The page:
World Ecology Pavilion – Expo ‘92*, 1990, watercolour on paper, 38,10 x 60,96 cm
© James Wines
Sustainability, climate change, global warming, ecological awareness, energy-saving construction, green architecture . . These terms are ubiquitous in our vocabulary today, reflecting the urgency of current challenges, including those confronting urban life. Fifty years ago, it was certainly different – particularly in the United States, a country that, due to its size, continues to depend on well-functioning infrastructure and industries such as car manufacturing, while facing multiple tasks, from resolving the problem of population density and avoiding the formation of ghettos to creating pleasant, green urban environments. In the
USA, James Wines and his firm SITE were pioneers in the conception of sustainable, ‘green’ solutions to counter increasing pollution, overpopulation and urban density.
The architectural firm SITE (Sculpture in the Environment), which is celebrating its fiftieth anniversary this year and to which this retrospective is dedicated, was founded by the artist and architect James Wines. SITE is more than just a pioneer in green design, especially considering that the idea of embedding architecture in the environment is hardly new. SITE’s work is unique for many more reasons. One is the high level of artistic skill manifest in Wines’s drawings, which reveal a steady, practiced and trained hand. Wines originally comes from the arts and studied sculpture along with literature and art history. This shines through in his designs – many projects, especially his series for the BEST stores, look like objects of art, like installations, sculptures or art in public space. Wines has repeatedly emphasised the role that manual design plays for him, arguing that the human brain is much more complex than any computer programme. Computers use algorithms; human beings use imagination. The second guiding theme concerns the embedding of architecture in context. This can be traced wonderfully in the drawings – for example, in the work on the Four Corners Monument or the BEST branch store in Florida, with its tropical rainforest planted behind a glass façade alluding to the locality. But SITE is also about innovation, visions for the future of our densely populated cities, for how we want to combine nature and urban environment. One possibility is the Highrise of Homes developed by Wines and often copied by others: a high-rise building that, whatever the number of storeys, takes the human scale into account by accommodating on each floor a kind of detached house with a garden or a farm for the residents.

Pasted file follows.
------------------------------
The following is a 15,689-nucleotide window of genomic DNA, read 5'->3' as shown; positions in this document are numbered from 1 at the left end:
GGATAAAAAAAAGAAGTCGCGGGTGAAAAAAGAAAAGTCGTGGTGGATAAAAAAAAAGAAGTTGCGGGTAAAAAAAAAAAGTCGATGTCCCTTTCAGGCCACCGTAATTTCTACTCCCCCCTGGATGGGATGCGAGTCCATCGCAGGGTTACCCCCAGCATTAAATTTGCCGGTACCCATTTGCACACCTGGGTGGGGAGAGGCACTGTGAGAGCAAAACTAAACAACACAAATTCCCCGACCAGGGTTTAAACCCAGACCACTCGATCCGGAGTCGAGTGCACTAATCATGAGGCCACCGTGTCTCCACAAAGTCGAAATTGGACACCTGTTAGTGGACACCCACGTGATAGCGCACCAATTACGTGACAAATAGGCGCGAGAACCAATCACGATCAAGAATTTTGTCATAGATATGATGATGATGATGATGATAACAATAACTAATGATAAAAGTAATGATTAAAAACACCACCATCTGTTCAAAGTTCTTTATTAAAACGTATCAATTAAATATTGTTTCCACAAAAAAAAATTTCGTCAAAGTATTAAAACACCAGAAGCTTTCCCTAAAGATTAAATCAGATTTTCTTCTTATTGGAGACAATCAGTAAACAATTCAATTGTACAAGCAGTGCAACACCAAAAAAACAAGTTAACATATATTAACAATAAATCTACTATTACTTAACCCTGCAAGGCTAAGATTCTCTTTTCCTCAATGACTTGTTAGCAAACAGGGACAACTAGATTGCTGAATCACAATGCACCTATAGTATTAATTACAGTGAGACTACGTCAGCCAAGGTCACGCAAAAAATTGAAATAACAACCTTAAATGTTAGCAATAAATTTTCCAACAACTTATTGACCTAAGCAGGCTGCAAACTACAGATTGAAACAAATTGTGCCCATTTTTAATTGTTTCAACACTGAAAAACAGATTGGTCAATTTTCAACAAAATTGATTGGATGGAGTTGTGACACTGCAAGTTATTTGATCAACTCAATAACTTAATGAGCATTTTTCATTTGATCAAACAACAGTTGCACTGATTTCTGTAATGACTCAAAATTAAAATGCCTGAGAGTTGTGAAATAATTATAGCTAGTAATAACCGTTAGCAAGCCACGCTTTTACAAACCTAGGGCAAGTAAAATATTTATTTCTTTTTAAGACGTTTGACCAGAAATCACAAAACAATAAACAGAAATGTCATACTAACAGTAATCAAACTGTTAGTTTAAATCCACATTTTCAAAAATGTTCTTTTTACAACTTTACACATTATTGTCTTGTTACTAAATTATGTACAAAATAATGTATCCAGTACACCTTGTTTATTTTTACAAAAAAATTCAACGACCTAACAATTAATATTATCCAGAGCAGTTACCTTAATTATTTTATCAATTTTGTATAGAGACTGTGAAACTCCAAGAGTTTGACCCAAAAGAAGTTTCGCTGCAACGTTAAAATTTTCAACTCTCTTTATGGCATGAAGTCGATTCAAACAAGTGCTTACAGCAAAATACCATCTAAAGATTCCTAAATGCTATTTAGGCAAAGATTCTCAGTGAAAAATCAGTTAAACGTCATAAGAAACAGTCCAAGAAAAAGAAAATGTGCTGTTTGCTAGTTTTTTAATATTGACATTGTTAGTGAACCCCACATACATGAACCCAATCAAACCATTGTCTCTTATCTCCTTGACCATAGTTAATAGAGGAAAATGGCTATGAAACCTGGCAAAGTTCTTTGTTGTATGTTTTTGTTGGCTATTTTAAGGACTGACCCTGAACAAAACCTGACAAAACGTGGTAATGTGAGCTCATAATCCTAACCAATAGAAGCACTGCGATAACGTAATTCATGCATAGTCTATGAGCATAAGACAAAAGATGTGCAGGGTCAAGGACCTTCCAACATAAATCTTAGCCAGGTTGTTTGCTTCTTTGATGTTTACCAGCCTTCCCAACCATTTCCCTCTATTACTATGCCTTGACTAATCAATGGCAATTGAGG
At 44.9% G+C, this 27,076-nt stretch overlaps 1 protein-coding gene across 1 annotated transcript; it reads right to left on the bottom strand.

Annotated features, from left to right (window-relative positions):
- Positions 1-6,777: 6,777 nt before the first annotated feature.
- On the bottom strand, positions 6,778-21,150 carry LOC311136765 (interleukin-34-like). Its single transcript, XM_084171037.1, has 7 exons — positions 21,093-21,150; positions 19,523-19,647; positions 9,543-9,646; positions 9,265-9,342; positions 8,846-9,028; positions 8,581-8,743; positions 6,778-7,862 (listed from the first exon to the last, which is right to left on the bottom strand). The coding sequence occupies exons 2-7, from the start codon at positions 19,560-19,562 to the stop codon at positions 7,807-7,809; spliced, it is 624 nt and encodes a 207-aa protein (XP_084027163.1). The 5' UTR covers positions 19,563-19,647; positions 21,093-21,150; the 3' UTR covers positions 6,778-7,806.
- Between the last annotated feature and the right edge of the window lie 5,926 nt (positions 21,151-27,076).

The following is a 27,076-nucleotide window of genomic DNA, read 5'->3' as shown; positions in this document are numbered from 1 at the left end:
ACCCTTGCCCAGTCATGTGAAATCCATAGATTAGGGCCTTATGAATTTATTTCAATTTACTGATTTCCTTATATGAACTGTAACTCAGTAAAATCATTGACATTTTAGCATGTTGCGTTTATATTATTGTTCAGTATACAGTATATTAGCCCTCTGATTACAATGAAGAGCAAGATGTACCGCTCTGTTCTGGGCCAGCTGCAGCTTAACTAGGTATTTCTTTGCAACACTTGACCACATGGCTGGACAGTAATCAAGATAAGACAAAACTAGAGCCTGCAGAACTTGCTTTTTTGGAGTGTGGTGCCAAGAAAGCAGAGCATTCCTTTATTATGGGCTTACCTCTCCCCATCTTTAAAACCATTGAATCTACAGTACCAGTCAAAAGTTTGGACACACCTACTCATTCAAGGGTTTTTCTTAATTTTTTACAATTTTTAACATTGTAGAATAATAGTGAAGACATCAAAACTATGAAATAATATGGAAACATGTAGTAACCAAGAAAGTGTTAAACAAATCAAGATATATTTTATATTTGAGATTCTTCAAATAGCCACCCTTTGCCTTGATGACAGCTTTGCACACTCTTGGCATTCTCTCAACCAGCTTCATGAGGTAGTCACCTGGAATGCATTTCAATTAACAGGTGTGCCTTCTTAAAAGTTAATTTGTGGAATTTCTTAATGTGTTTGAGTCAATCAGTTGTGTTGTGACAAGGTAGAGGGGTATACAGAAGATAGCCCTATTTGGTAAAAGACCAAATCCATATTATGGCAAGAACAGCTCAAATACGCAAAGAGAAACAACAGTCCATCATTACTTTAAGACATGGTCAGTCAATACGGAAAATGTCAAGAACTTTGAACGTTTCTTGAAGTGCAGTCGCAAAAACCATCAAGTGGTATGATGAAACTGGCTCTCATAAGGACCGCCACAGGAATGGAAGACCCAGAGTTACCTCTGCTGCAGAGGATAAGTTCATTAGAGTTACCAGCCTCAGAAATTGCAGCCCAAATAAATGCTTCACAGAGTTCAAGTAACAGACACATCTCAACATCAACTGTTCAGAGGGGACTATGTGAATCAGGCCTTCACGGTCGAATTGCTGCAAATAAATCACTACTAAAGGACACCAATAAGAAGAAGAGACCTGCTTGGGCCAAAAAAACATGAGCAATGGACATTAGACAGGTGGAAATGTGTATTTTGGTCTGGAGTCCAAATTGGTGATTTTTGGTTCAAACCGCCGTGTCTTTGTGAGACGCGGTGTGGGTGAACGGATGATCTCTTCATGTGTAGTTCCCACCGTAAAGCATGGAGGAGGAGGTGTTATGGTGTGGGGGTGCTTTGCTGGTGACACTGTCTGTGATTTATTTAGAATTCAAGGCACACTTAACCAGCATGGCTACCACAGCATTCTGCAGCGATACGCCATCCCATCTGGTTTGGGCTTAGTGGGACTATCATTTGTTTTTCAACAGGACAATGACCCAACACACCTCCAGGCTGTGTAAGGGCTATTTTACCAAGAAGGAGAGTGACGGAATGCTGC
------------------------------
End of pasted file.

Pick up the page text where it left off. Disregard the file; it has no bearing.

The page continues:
The work of SITE is inextricably linked with the personality of its founder, whose critical view of social developments can also be seen in some of the works in the exhibition, such as the picture of the Egyptian sarcophagus adorned with various trademarks of junk culture and consumer society. What is our message to future generations, what will remain once we are gone, what is sustainable, what endures? What cultural monuments from our time will future archaeologists excavate?
A catalogue will be published to accompany the exhibition.
The curator of the exhibition is Nadejda Bartels, the director of Tchoban Foundation, in close cooperation with the artist.